Not addressed in the study design was the possibility that a portion of the observed difference in age at onset could be due to US mainland demographic differences in the age distribution between the Latino and Anglo cohorts. However, if the age-specific incidence rates for Latino individuals are proportional to those for Anglo individuals, demographic difference would account for only 26% of the difference in age at onset observed between the 2 groups.
Measurement error and unappreciated bias in the symptom onset instrument may also confound the results, particularly if there is an unrecognized bias toward a particular group. In addition, socioeconomic and family stress associated with migration and integration into the Anglo-dominant mainland culture may bring out symptoms of depression and anxiety during the prodromal phase of AD, and this may not have been adequately captured. Finally, unmeasured confounders are always a problem in observational studies.
Despite these cautions, the findings in this study indicate that Latino individuals, the largest and fastest growing minority group in the mainland United States, appear to have an earlier age of AD symptom onset compared with Anglo individuals with a similar educational level. The factors responsible for this remain to be identified, but the observation has a potential impact on both the burden of dementia care carried by this population group and the dementia-related diagnostic and educational efforts directed toward the Latino population. From the individual patient and family standpoint as well as a public health perspective, it is important to identify modifiable factors that contribute to the symptomatic expression of AD in this significant minority group.
Correspondence: Christopher M. Clark, MD, 3615 Chestnut St, Philadelphia, PA 19104 (email@example.com).
Accepted for Publication: October 18, 2004.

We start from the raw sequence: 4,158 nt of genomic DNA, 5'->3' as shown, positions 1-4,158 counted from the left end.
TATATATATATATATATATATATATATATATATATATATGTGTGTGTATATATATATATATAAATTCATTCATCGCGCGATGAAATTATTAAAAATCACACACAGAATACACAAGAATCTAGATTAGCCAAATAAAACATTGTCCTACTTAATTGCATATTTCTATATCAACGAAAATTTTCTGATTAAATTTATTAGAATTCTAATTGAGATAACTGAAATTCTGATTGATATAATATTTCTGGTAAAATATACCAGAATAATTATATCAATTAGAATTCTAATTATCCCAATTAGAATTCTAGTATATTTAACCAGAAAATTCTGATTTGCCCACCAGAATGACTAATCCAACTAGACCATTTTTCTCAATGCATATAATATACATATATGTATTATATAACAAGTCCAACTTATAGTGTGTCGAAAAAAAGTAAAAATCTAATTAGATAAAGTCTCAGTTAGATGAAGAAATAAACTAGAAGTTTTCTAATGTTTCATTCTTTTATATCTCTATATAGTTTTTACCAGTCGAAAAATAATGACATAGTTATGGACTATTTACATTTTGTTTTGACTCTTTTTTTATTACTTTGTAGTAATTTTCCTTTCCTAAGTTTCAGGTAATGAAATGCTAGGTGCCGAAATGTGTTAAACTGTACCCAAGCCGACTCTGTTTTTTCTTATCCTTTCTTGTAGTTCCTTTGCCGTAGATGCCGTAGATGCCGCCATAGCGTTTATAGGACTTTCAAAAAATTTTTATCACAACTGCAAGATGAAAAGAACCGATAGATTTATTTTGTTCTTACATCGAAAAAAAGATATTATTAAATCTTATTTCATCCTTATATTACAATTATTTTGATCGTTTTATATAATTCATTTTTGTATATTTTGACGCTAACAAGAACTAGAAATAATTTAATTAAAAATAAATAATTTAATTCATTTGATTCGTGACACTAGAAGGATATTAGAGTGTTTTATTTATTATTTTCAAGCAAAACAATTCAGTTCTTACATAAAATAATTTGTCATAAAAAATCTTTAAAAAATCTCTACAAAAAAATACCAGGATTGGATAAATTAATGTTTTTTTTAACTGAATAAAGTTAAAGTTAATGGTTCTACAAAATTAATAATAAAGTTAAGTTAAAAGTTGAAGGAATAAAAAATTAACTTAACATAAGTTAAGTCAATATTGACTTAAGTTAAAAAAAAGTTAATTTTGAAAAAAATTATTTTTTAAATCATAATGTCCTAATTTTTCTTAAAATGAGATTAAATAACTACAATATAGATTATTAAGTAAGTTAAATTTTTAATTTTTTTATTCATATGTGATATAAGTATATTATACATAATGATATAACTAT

Author Contributions:Study concept and design: Clark, Mungas, Chui, Fernandez, Manly, Perez, Ewbank, Glosser, and van Belle. Acquisition of data: DeCarli, Mungas, Chui, Nuñez, Fernandez, Negrón, Manly, Ferris, Perez, Torres, and van Belle. Analysis and interpretation of data: Clark, DeCarli, Chui, Higdon, Nuñez, Fernandez, Manly, Perez, Ewbank, and van Belle. Drafting of the manuscript: Clark, Nuñez, Fernandez, Torres, and Glosser. Critical revision of the manuscript for important intellectual content: Clark, DeCarli, Mungas, Chui, Higdon, Nuñez, Fernandez, Negrón, Manly, Ferris, Perez, Ewbank, Glosser, and van Belle. Statistical analysis: Clark, Higdon, Ewbank, and van Belle. Obtained funding: Clark, Mungas, and Manly. Administrative, technical, and material support: Clark, DeCarli, Mungas, Chui, Fernandez, Manly, Ferris, and Torres. Study supervision: Clark, Chui, Nuñez, Fernandez, Manly, and Glosser.
Funding/Support: This study was supported by grants P30 AG10124 (University of Pennsylvania), P50 AG08702 (Columbia University), P30 AG08051 (New York University), P50 AG08051 (University of Southern California), P30 AG01542 (University of California, Davis), and U01 AG16976 (University of Washington) from the National Institute on Aging, Bethesda, Md.
Acknowledgment: We gratefully acknowledge Isis Hernandez, PhD, University of Southern California, for her contribution to the success of this study.